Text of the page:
Webb said: "The president took us into this war recklessly ... He disregarded warnings from ... many with great integrity and long experience in national security affairs.
"[The speech] will make a difference, as long as he comes out on the Iraq war situation and is honest"
theekid02, NYC, USA
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"The war's costs to our nation have been staggering ... Financially. The damage to our reputation around the world.
"The lost opportunities to defeat the forces of international terrorism, and especially the precious blood of our citizens who have stepped forward to serve."
Webb, whose son is now serving in the military in Iraq, said Bush should take "the right kind of action, for the benefit of the American people and for the health of our relations around the world".
"If he does, we will join him," Webb said. "If he does not, we will be showing him the way."
Reacting to Bush's comments on Iraq, Keith Ellison, a Democrat and the first Muslim congressman in the US: "I don't think that this will change public opinion ... too many young people have come back in body bags."
He told Al Jazeera: "The [Bush's Iraq] policy doesn't work and doesn't bring peace.
"There is too much sectarian division in Iraq and we are throwing good money after bad."
Newly installed majority Democrats had made clear since Friday that they believe Bush no longer controls the nation's policy agenda, especially on Iraq.
John Kerry, Massachusetts Democrat and 2004 presidential candidate, said: "The president missed a golden opportunity tonight to admit that he made a mistake in Iraq and to share with the American people a plan for gradually removing our troops and allowing the Iraqis to solve the political crisis in Iraq."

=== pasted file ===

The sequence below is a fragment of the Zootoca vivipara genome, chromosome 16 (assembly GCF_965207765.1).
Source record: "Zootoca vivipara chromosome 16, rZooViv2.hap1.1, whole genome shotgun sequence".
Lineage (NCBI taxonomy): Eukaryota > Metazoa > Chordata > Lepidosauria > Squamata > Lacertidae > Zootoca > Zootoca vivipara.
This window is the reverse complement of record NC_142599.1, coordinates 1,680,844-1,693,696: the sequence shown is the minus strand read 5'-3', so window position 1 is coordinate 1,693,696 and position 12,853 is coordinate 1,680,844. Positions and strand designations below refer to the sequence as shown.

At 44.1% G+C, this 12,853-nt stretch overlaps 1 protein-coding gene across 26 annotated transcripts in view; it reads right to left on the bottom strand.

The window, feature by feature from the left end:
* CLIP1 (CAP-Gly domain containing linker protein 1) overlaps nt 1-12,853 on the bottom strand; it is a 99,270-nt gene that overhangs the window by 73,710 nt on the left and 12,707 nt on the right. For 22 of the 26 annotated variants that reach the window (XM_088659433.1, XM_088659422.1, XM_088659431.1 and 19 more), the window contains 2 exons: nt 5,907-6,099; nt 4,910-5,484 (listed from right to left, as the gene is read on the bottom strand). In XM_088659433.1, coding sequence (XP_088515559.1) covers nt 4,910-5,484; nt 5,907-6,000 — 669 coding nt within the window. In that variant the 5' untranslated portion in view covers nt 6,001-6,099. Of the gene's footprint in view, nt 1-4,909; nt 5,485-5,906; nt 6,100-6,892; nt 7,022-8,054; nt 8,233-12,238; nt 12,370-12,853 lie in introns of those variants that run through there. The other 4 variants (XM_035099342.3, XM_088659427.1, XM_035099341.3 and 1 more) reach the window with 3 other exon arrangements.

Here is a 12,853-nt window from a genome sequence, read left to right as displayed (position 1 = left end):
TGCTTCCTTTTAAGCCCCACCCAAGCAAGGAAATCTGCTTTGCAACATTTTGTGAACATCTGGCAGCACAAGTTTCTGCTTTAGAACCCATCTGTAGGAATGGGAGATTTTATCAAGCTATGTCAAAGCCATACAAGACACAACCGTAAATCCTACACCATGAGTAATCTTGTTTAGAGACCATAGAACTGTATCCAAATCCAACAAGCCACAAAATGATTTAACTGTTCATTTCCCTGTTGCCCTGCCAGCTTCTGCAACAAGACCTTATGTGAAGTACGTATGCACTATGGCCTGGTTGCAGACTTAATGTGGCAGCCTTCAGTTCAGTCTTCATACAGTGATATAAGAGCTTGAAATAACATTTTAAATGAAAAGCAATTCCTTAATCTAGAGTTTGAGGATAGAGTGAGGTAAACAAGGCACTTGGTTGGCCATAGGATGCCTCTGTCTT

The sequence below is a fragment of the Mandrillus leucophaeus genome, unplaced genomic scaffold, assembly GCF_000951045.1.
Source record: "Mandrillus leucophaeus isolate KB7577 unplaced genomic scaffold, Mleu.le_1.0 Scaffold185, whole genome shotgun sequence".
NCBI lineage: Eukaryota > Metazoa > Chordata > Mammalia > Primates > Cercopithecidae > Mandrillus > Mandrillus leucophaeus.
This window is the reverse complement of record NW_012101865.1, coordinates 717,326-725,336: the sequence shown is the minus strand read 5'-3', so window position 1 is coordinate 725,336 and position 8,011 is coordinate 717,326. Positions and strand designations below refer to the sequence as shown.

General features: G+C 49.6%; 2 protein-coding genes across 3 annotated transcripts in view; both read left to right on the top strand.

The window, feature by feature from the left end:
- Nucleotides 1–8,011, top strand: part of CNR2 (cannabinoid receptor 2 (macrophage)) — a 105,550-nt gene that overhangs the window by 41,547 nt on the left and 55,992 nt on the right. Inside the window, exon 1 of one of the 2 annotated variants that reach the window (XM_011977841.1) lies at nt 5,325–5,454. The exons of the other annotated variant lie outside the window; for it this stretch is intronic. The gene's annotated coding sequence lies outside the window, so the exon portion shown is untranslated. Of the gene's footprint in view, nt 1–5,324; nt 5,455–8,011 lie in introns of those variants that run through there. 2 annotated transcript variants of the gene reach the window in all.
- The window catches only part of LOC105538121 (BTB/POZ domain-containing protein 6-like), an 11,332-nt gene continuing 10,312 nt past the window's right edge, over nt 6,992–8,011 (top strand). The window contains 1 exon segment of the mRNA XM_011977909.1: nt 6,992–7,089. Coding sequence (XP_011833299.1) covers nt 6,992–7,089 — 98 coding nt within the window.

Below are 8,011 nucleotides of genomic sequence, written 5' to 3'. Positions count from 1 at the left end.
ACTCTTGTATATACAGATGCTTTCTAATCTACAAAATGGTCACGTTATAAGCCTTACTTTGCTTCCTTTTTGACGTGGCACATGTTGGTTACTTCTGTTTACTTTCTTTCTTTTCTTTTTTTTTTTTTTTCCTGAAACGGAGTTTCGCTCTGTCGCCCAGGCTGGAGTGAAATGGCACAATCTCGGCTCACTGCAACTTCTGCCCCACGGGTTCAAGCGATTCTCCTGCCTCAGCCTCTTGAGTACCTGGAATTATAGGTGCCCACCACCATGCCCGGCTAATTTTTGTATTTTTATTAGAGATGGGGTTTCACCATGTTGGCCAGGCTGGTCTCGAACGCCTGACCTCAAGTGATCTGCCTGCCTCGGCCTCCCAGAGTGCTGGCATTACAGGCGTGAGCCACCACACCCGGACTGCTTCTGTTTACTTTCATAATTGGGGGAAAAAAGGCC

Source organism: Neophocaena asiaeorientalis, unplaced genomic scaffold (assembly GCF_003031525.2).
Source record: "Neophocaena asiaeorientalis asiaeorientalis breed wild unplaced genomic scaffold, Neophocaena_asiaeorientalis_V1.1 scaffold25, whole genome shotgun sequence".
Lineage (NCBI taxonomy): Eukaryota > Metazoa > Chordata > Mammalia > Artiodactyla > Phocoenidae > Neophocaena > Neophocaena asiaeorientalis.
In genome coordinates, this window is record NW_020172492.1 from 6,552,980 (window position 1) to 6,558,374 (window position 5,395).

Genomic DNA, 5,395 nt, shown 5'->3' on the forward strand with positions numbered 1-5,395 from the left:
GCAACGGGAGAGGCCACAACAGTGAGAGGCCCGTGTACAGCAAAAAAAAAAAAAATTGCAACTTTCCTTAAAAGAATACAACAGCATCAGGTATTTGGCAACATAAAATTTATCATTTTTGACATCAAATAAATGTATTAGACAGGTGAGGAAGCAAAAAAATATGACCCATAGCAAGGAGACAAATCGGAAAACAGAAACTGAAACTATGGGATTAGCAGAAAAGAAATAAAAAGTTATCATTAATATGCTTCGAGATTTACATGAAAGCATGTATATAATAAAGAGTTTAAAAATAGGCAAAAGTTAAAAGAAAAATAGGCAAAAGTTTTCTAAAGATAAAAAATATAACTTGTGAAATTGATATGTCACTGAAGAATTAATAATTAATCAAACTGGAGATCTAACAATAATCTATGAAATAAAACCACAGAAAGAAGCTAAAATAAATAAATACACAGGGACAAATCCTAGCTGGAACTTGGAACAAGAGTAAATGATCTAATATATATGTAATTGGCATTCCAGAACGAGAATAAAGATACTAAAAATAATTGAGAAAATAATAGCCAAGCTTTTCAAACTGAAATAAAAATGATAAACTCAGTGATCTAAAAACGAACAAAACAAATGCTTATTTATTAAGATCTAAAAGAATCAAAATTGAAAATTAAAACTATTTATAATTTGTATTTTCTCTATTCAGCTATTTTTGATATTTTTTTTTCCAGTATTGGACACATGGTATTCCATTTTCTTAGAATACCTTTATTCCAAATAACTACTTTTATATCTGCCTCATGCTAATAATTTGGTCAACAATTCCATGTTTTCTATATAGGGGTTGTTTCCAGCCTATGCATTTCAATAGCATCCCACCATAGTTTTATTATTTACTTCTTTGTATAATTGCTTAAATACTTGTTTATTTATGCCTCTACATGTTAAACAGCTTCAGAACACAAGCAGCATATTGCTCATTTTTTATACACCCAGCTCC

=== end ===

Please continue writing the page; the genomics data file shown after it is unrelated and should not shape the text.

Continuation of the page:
Barrack Obama, Illinois Democrat and possible 2008 presidential candidate, said: "The last election proved that politics-by-slogan and poll-tested sound bites aren't going to cut it with the American people anymore, and that's why the real test of leadership is not what the president said to Congress tonight, but how he works with Congress to find real solutions to the problems we face."
Harry Reid, the senate majority leader, and Nancy Pelosi, the House speaker, said in a joint statement: "While the president continues to ignore the will of the country, Congress will not ignore this president's failed policy.
"His plan will receive an up-or-down vote in both the House and the Senate, and we will continue to hold him accountable for changing course in Iraq."
Bush's 2007 State of the Union speech was
his seventh [Reuters]
Interviewed on Al Jazeera, Christopher Shays, a Republican House member, said: "It's new in a sense that there was more emphasis on energy independence.
"Most Americans have been wondering why we haven't focused on the issue sooner. [With the new policy], we can shape our own destiny.
"The speech was low key. It was a pretty tempered speech. It wasn't arrogant, it wasn't talking about an 'axis of evil'."
"I don't put any blame on the Iraqis but ultimately it's up to them. Shias and Sunnis are going to have find a common ground. If the Iraqi government doesn't take on the militias, [Bush's plan] will fail in Iraq."